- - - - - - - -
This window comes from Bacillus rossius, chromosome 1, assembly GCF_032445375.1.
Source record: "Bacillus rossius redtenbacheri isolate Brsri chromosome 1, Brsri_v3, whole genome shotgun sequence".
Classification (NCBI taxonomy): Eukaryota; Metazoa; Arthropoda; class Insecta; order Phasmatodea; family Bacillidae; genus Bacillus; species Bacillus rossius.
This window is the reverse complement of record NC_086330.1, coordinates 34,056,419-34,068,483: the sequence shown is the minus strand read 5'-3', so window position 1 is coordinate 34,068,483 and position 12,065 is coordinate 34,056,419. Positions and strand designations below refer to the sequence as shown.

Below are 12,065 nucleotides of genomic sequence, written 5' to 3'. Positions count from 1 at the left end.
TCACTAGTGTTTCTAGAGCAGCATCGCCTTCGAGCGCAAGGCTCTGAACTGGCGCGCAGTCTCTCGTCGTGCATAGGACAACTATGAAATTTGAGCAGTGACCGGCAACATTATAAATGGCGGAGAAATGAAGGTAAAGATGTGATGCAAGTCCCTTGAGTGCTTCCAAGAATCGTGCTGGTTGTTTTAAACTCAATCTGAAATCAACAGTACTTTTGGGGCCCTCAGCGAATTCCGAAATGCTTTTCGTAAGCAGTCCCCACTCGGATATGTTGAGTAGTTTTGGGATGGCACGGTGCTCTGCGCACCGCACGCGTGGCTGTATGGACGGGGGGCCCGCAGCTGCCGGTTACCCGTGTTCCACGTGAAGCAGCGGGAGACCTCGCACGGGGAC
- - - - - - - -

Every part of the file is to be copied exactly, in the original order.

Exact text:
This window comes from Bacillus rossius, chromosome 1, assembly GCF_032445375.1.
Source record: "Bacillus rossius redtenbacheri isolate Brsri chromosome 1, Brsri_v3, whole genome shotgun sequence".
Classification (NCBI taxonomy): Eukaryota; Metazoa; Arthropoda; class Insecta; order Phasmatodea; family Bacillidae; genus Bacillus; species Bacillus rossius.
This window is the reverse complement of record NC_086330.1, coordinates 34,056,419-34,068,483: the sequence shown is the minus strand read 5'-3', so window position 1 is coordinate 34,068,483 and position 12,065 is coordinate 34,056,419. Positions and strand designations below refer to the sequence as shown.

Below are 12,065 nucleotides of genomic sequence, written 5' to 3'. Positions count from 1 at the left end.
TCACTAGTGTTTCTAGAGCAGCATCGCCTTCGAGCGCAAGGCTCTGAACTGGCGCGCAGTCTCTCGTCGTGCATAGGACAACTATGAAATTTGAGCAGTGACCGGCAACATTATAAATGGCGGAGAAATGAAGGTAAAGATGTGATGCAAGTCCCTTGAGTGCTTCCAAGAATCGTGCTGGTTGTTTTAAACTCAATCTGAAATCAACAGTACTTTTGGGGCCCTCAGCGAATTCCGAAATGCTTTTCGTAAGCAGTCCCCACTCGGATATGTTGAGTAGTTTTGGGATGGCACGGTGCTCTGCGCACCGCACGCGTGGCTGTATGGACGGGGGGCCCGCAGCTGCCGGTTACCCGTGTTCCACGTGAAGCAGCGGGAGACCTCGCACGGGGAC